Re: [PATCH 1/1] mm: vmstat: introducing vm counter for slowpath
From: Michal Hocko
Date: Thu Aug 13 2015 - 05:08:01 EST
On Wed 12-08-15 20:22:10, PINTU KUMAR wrote:
> > On Mon 10-08-15 15:15:06, PINTU KUMAR wrote:
> > > Yes, as par my analysis, I feel that this is one of the useful and
> > > important interface.
> > > I added it in one of our internal product and found it to be very useful.
> > > Specially during shrink_memory and compact_nodes analysis I found it
> > > really useful.
> > > It helps me to prove that if higher-order pages are present, it can
> > > reduce the slowpath drastically.
> > I am not sure I understand but this is kind of obvious, no?
> Yes, but it's hard to prove to management that the slowpath count is reduced.
> As we have seen, most of the time this kind of performance issues are hard to
But the counter doesn't tell you much as I've tried to explain in my
previous email. You simply do not have the base to compare it to. The
fact is that slow path in this context is quite ambiguous. As I've
mentioned the fast path (as per the code organization) can already do
expensive operations (e.g. zone_reclaim). So what you are exporting is
more a slow path from the code organization POV.
Management might be happy about comparing two arbitrary numbers but that
doesn't mean it is relevant...
> > When I see COMPACTSTALL increasing I know that the direct compaction had to
> > be invoked and that tells me that the system is getting fragmented and
> > COMPACTFAIL/COMPACTSUCCESS will tell me how successful the compaction is.
> > Similarly when I see ALLOCSTALL I know that kswapd doesn't catch up and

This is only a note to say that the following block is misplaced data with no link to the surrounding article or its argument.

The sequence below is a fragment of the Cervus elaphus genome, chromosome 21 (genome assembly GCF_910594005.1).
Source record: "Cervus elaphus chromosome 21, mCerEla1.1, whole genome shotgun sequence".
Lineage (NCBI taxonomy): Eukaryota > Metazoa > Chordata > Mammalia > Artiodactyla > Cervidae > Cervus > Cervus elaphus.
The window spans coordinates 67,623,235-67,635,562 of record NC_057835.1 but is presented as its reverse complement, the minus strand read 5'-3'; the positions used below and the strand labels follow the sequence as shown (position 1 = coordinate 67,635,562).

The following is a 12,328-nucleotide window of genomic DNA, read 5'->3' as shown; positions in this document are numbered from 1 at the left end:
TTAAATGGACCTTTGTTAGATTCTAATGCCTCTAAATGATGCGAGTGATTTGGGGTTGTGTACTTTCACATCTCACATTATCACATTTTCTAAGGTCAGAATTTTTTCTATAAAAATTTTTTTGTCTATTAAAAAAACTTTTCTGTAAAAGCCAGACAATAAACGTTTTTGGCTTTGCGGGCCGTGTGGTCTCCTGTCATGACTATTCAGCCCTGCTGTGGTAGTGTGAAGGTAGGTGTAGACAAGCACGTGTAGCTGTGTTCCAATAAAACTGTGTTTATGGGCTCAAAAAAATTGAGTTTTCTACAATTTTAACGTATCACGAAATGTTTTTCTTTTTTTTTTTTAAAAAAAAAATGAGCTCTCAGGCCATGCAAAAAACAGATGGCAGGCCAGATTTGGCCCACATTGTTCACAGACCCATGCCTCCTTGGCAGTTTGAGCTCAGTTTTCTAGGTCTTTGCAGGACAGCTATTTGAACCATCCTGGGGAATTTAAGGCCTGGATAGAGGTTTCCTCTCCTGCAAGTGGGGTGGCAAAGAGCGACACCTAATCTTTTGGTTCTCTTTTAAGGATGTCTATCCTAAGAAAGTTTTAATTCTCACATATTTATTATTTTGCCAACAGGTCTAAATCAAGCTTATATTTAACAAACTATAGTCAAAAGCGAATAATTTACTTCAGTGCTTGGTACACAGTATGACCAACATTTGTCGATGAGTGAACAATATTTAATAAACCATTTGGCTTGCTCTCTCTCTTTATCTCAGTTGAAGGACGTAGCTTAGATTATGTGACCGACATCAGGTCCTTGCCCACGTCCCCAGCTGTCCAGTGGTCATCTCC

> > scan/reclaim will tell me how effective it is. Snapshoting ALLOCSTALL/time
> > helped me to narrow down memory pressure peaks to further investigate other
> > counters in a more detail.
> > What will entered-slowpath without triggering neither compaction nor direct
> > reclaim tell me?
> The slowpath count will actually give the actual number, irrespective of
If we are missing them and they are significant to make a picture of
what is causing allocation delays then let's focus on those.
> There are other things that happens in slowpath, for which we don't have
Which would be interesting enough to account for?
> > > How I use slowpath for analysis is:
> > > VMSTAT BEFORE AFTER %DIFF
> > > ---------- ---------- ---------- ------------
> > > nr_free_pages 6726 12494 46.17%
> > > pgalloc_normal 985836 1549333 36.37%
> > > pageoutrun 2699 529 80.40%
> > > allocstall 298 98 67.11%
> > > slowpath_entered 16659 739 95.56%
> > > compact_stall 244 21 91.39%
> > > compact_fail 178 11 93.82%
> > > compact_success 52 7 86.54%
> > >
> > > The above values are from 512MB system with only NORMAL zone.
> > > Before, the slowpath count was 16659.
> > > After (memory shrinker + compaction), the slowpath reduced by 95%, for
> > > the same scenario.
> > > This is just an example.
> > But what additional information does it give to us? We can see that the direct
> > reclaim has been reduced as well as the compaction which was even more
> > effective so the overall memory pressure was lighter and memory less
> > fragmented. I assume that your test has requested the same amount of high
> > order allocations and pgalloc_normal much higher in the second case suggests
> > they were more effective but we can see that clearly even without
> > slowpath_entered.
> The think to note here is that, slowpath count is 16659 (which is 100% actual,
> and no confusion).
100% against what? It certainly is not 100% of all costly allocations